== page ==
Motion Arrested: Justin Brennan at HEDGE
Velocity stands still in the portraits and interiors by Justin Brennan in his solo show, Wide-Eyed, on view at HEDGE Gallery until June 30, 2023.
There’s flurry all awry here, in the unfinished movement of living. Portraits of the famous and not-famous gaze right back atcha, gallery-goer, triumphant in their purples and teals and blues and peaches. These armatures of color are dispatched in wide swathes of brush strokes that blur and wipe and blend. They build horizontal barriers of out of pieces of faces in which the eyes, always the eyes, remain static and clear and penetrating.
Remember the glitches of Max Headroom? These are his children, with the added intensity of perception. Capturing the person is a tricky number, and approximation always blurs.
Reverend Jim snaps the intensity that remains after someone has spoken: mouth askew, atmosphere filled with the heavy hang of rhetoric in black and white against red. The good reverend almost fills the canvas, stepping into the frame on an angle on his way to somewhere. Rage is suspended here, as it is in the choleric greys and furious blues of Evil, Greedy, Bullshit. Here, the face’s glowering vibrations resonate against the stoic, saturated blue background, residual echoes of malevolent force.
And go stand near the lefthand corner of the gallery’s second room: here are the Three Furies—Tina, Jenny, and Michelle—for your delectation. They have you cornered and you cannot look away: each set of eyes rest in the same plane, vivid amid the ever-present blur, revealing themselves to you. Or maybe you to them, as the viewer becomes the viewed.
Brennan’s portraits are studies in how to manage intensity between the four edges of a canvas. Residual echoes of personality balance between braced and embraced, as the heat inside somersaults outward in a vortex of heavy brush strokes, clear tones, and arrested motion.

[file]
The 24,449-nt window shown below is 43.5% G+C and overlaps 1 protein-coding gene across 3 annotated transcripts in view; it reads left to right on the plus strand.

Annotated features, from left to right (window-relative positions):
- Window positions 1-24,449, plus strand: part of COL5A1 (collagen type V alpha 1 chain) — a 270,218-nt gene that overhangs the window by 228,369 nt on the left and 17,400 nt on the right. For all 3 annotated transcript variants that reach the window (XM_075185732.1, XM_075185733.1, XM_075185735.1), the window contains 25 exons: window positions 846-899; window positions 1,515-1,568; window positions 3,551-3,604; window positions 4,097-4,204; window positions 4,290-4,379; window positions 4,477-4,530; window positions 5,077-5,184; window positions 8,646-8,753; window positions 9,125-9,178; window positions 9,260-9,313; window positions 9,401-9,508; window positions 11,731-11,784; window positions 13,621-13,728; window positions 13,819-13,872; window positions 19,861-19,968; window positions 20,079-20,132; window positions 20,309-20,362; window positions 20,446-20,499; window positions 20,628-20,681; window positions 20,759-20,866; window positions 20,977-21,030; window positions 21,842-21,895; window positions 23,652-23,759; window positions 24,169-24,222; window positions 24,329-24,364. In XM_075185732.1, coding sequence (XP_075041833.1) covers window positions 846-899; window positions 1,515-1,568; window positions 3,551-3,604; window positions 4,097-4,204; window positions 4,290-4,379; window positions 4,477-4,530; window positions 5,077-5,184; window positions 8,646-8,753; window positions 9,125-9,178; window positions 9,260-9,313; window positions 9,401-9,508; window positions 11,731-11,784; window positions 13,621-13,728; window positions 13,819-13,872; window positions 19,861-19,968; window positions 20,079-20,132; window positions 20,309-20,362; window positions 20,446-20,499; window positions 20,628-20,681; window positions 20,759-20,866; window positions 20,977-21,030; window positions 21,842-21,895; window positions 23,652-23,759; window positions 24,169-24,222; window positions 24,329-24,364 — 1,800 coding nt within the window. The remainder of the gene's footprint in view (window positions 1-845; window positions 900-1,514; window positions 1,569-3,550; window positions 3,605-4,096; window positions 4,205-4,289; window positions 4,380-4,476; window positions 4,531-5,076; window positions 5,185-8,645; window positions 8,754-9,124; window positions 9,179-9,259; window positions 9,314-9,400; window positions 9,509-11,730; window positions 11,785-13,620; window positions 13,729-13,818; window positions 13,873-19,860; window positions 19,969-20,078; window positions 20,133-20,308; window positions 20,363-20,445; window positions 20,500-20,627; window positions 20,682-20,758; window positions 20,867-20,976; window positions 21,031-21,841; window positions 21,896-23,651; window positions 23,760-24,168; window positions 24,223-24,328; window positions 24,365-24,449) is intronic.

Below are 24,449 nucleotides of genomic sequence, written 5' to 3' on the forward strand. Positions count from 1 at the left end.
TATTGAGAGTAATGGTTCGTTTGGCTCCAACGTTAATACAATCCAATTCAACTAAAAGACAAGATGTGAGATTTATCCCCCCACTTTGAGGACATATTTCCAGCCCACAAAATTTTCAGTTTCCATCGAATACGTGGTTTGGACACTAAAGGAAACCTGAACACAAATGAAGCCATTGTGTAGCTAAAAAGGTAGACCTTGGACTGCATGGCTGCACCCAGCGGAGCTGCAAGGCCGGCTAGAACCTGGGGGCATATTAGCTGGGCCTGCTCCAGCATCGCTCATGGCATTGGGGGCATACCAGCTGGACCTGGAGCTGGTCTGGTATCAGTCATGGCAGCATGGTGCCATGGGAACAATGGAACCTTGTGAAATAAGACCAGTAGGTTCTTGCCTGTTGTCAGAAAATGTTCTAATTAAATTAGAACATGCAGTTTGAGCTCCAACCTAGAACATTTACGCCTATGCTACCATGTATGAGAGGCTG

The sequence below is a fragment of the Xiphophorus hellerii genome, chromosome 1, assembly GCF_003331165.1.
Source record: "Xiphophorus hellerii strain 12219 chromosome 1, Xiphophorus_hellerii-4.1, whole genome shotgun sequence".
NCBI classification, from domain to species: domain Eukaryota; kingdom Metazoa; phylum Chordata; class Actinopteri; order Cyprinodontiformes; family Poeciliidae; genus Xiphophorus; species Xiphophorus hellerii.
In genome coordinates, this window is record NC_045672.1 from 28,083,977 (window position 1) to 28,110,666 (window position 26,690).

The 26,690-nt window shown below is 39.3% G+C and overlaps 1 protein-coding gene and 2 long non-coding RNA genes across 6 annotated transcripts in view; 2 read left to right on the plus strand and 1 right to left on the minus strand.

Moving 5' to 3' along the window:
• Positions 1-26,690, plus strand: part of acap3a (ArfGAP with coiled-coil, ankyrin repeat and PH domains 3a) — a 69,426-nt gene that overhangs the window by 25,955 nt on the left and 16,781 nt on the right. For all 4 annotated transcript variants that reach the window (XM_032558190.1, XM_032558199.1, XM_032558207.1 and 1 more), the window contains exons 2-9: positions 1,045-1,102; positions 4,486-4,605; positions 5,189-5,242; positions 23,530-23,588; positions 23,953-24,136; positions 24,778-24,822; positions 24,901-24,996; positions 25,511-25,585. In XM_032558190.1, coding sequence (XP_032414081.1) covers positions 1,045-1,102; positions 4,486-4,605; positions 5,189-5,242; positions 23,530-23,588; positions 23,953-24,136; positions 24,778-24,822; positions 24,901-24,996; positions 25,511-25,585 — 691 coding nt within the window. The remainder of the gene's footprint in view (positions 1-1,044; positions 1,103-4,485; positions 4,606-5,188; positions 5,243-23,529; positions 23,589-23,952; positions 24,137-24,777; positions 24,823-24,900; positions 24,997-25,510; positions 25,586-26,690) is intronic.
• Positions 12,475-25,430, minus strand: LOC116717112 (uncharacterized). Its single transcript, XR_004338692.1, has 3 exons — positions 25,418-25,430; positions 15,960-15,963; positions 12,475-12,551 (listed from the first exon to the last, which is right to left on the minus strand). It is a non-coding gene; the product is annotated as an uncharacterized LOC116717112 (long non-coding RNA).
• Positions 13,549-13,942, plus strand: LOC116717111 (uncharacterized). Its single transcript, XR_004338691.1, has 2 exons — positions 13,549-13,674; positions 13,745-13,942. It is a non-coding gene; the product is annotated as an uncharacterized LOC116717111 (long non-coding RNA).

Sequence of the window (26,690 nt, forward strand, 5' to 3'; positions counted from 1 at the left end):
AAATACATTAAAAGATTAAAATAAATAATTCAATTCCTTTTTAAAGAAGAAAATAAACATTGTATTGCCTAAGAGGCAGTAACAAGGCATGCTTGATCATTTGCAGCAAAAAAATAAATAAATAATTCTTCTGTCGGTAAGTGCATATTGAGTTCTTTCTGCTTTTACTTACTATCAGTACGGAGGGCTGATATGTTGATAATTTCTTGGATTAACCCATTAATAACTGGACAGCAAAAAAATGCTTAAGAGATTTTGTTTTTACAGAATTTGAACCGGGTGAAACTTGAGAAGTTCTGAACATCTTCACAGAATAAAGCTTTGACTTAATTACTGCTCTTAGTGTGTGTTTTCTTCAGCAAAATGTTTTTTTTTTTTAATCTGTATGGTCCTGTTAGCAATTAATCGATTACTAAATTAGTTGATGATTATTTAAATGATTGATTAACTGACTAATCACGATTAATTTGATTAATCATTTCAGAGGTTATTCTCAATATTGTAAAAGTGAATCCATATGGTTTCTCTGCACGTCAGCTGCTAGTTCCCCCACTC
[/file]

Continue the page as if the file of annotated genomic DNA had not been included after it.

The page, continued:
Dear Landlord crouches at the ready, as the figure pushes against the limits of line or perhaps submissively waits, held in space. Little Things crackles with the electricity of orange and yellow slammed against a dark background that engulfs a couple wrapped in themselves.
A few interiors, like Let it Loose and Fireside Chat, are almost shocking in their linear regimentation: stuff doesn’t move, at least not like the portraits of people do. The heavy vertical lines of Let it Loose define the walls and upholstery of what may be an imagined motel room from the 1970s, the TV blank and waiting, door slightly ajar, but still, oh, so still. Fireside Chat freezes geometry, with its lines sharp and defined, a figure without a face that almost becomes yet another living room object.
Immerse yourself in the racked focus of living.
Wide-Eyed is at HEDGE Gallery, located within 78th Street Studios, 1300 West 78th Street, Suite 200, Cleveland 44102. HEDGE is open Wednesday and Thursday 11 a.m. – 6 p.m., Friday 11 a.m. – 5 p.m. and Saturday 12 p.m. – 4 p.m.